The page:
Hazardous Waste Program

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Tanks Compliance and Technology Unit

The Tanks Compliance and Technology Unit is responsible for compliance evaluations, regulatory determinations and reviews of new technology.  The Tanks Compliance and Technology Unit also provides technical assistance to members of the regulated community, Underground Storage Tank (UST) manufacturers and equipment providers, environmental consultants, and any other parties that have questions concerning underground storage tank laws and regulations. This unit also oversees the Inspection Program and reviews documentation to determine facility compliance with the laws and regulations, and, if necessary assists facilities in their efforts to return to compliance.

In addition, this unit is responsible for updating the operational portion of the UST regulations.  For news about the upcoming rule changes, visit our webpage at Changes to the Underground Storage Tank Regulations

Operational Compliance
The statute that provides underground storage tank regulatory authority is the Missouri Petroleum and Underground Storage Tank Law, Chapter 319, Section 127, Revised Statutes of Missouri. The regulations applicable to underground storage tanks in Missouri can be found at Underground Storage Tank Regulations.  For questions concerning regulatory interpretation or technical assistance, please contact the department's Tanks Compliance and Enforcement Unit at 573-522-5665 or by email.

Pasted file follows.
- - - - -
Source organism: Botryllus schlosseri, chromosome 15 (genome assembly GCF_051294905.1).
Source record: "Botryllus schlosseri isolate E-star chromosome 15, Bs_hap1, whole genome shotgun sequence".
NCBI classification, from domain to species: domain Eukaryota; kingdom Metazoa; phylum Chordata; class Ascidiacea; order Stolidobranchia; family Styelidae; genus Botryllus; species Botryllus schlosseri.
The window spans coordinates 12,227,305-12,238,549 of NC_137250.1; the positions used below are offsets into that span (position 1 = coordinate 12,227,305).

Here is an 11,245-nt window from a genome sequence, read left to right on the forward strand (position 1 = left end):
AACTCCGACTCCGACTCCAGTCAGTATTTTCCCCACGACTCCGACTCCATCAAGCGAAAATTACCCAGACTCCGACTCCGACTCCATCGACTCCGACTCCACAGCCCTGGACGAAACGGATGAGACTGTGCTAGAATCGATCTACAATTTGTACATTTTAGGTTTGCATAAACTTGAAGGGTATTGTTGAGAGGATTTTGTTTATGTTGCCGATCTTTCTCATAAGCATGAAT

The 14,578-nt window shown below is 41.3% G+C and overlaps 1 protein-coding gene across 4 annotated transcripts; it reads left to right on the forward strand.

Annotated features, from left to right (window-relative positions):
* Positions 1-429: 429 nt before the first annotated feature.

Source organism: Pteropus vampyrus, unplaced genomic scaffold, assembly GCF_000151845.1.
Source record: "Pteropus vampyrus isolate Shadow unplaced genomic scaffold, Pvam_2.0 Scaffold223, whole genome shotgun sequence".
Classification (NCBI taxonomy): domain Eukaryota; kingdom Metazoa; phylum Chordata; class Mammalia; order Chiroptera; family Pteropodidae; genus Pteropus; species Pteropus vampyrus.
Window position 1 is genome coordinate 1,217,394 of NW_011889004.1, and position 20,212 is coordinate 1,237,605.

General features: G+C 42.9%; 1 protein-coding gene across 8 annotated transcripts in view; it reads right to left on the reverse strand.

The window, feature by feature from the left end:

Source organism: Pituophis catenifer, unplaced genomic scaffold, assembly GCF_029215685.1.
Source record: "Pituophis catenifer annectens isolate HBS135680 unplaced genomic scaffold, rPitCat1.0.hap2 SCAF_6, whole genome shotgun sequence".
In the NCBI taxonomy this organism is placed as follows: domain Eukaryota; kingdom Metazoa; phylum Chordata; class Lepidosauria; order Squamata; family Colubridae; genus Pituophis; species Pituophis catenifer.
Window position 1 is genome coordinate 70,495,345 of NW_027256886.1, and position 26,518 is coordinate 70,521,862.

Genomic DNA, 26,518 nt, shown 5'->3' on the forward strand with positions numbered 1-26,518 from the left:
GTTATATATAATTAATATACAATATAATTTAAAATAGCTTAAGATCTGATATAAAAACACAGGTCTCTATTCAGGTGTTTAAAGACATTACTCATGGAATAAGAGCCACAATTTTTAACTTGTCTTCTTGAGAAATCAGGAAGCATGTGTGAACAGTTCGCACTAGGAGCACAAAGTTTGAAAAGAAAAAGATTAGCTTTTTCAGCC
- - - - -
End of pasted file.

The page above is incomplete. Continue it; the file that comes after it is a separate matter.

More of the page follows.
If you would like information and updates on compliance issues visit the Tanks Operational Assistance Bulletin to sign up for the electronic newsletter.  This email service will provide you with clarification of regulatory requirements, information about upcoming changes, commonly cited violations and other technical assistance.  Newsletter archives are available at Operational Tanks Assistance Listserv Archive.

Unprotected underground metal components of the underground storage tank system can corrode and release product through corrosion holes. In addition to tanks and piping, metal components can include flexible connectors, swing joints and turbines. All metal underground storage tank system components that are in contact with the ground, soil or water and routinely contain product must be protected from corrosion.

Cathodic protection tests must include:

For additional guidance on cathodic protection system test reports, please refer to the department’s checklist of information needed to review a cathodic protection system test.

Owners/operators must maintain a log of the rectifier readings. These logs must now include relevant system data (e.g. green or red light, voltage or amperage meter readings or hour meter readings). If any of these readings change, the owner/operator must investigate and confirm that the cathodic protection system is still operating properly and providing adequate protection for the steel system components. While you are not required to use any specific form for this rectifier log, here is an example of an acceptable form.

An integrity test, which evaluates the actual thickness of the steel shell, must be conducted if:

The department may consider written requests for extensions.

The interior lining of a steel tank may not be repaired, replaced or re-lined without first conducting, and passing, an integrity assessment of the tank shell.  All integrity assessments must include actual steel shell thickness readings.